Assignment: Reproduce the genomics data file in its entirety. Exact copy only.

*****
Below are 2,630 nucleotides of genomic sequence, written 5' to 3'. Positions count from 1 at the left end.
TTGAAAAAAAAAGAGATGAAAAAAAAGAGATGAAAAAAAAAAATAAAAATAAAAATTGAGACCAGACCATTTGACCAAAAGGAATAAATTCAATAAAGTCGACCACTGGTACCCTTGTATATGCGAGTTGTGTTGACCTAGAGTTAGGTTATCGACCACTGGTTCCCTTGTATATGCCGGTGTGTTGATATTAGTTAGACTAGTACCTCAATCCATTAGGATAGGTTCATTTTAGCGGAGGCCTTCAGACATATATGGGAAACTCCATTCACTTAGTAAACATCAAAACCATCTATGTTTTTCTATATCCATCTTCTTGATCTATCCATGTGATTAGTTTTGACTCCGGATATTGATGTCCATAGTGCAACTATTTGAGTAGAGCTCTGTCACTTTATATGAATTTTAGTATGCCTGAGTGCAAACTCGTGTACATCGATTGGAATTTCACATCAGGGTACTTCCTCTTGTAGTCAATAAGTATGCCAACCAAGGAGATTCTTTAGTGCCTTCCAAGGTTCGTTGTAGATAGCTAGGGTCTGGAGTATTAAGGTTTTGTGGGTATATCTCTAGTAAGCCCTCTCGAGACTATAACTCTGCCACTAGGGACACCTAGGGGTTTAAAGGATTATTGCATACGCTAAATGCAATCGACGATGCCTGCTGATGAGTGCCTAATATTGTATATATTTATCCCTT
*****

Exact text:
Below are 2,630 nucleotides of genomic sequence, written 5' to 3'. Positions count from 1 at the left end.
TTGAAAAAAAAAGAGATGAAAAAAAAGAGATGAAAAAAAAAAATAAAAATAAAAATTGAGACCAGACCATTTGACCAAAAGGAATAAATTCAATAAAGTCGACCACTGGTACCCTTGTATATGCGAGTTGTGTTGACCTAGAGTTAGGTTATCGACCACTGGTTCCCTTGTATATGCCGGTGTGTTGATATTAGTTAGACTAGTACCTCAATCCATTAGGATAGGTTCATTTTAGCGGAGGCCTTCAGACATATATGGGAAACTCCATTCACTTAGTAAACATCAAAACCATCTATGTTTTTCTATATCCATCTTCTTGATCTATCCATGTGATTAGTTTTGACTCCGGATATTGATGTCCATAGTGCAACTATTTGAGTAGAGCTCTGTCACTTTATATGAATTTTAGTATGCCTGAGTGCAAACTCGTGTACATCGATTGGAATTTCACATCAGGGTACTTCCTCTTGTAGTCAATAAGTATGCCAACCAAGGAGATTCTTTAGTGCCTTCCAAGGTTCGTTGTAGATAGCTAGGGTCTGGAGTATTAAGGTTTTGTGGGTATATCTCTAGTAAGCCCTCTCGAGACTATAACTCTGCCACTAGGGACACCTAGGGGTTTAAAGGATTATTGCATACGCTAAATGCAATCGACGATGCCTGCTGATGAGTGCCTAATATTGTATATATTTATCCCTT